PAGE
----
Rania Matar studied architecture at AUB (1982-84) before completing her degree at Cornell in the midst of the Lebanese civil war. The medium she has made her own, portrait/documentary photography, did not draw her in until she had her own children and started attending workshops “to take better pictures" of them. She was also spurred on by her experiences as an Arab-American in the aftermath of the 9/11 attacks in New York and Washington and the divisive rhetoric the attacks engendered in the US.
Focusing on the biological and emotional transformation and maturation of women from pre-teenage years into adulthood, Matar shoots subjects in Lebanon and the United States in a way that is so universally human and personal it can be hard to guess where the photograph was taken. The exhibition reveals her as an extremely collaborative photographer, who builds trust with her subjects and works up close, using a wide-angle lens, allowing them to share in the creative process as much as possible. The women and girls gaze into the camera with a bewitching combination of poise and awkwardness. In contrast to the “decisive moment" of Cartier Bresson, Rania Matar's moments are simple, even mundane ones, but there is rare beauty and rich storytelling in each frame.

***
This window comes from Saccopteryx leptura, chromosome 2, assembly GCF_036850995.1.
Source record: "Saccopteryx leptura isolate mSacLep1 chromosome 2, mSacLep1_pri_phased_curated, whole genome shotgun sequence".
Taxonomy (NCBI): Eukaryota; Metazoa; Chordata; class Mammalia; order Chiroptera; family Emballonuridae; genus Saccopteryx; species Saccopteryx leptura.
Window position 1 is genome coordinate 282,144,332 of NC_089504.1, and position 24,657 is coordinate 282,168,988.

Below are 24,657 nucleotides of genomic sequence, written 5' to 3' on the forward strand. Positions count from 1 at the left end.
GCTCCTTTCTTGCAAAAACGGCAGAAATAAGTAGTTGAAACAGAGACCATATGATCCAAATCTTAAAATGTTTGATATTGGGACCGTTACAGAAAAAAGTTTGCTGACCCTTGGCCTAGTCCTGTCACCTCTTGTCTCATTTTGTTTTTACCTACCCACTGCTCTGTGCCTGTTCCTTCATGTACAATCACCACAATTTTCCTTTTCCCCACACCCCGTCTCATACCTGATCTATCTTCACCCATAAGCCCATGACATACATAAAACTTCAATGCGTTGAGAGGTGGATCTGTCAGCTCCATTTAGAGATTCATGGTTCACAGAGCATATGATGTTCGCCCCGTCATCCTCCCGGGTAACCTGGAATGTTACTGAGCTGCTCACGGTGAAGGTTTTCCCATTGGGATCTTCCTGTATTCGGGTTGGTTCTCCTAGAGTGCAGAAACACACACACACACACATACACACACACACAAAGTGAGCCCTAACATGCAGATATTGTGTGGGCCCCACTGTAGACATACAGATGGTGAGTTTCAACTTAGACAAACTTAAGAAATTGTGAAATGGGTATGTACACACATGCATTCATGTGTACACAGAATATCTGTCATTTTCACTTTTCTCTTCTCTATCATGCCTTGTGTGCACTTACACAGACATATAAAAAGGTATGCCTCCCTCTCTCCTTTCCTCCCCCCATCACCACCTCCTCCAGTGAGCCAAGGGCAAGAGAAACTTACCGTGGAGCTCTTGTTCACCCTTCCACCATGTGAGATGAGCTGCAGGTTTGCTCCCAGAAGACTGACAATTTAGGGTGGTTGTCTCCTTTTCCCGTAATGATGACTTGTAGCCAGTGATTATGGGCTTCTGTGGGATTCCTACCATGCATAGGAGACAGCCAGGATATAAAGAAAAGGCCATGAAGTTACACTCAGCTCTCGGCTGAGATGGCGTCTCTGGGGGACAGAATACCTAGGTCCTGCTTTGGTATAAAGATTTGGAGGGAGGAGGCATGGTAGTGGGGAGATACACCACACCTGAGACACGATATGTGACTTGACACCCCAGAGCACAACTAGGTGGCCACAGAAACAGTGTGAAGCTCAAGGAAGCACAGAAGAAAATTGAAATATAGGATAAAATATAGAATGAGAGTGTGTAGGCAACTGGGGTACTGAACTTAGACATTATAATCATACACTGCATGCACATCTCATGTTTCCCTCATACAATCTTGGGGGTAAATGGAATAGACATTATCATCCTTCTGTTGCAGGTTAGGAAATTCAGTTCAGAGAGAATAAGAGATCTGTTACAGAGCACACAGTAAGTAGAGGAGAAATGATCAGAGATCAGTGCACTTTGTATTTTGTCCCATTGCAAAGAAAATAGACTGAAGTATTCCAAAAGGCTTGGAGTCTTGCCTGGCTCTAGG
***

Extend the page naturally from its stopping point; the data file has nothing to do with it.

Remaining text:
It occurs to me that, in our community of the best and brightest scholars and learners, we rarely allow ourselves the opportunity to show the vulnerability that is captured in this exhibition. We strive instead to be seen as confident masters of our spaces and our undertakings. While there is a place for bravado, we would all do well to spend some time contemplating and emulating the vulnerable and insightful world that Rania Matar presents us with her unique vision.
Fadlo R. Khuri, MD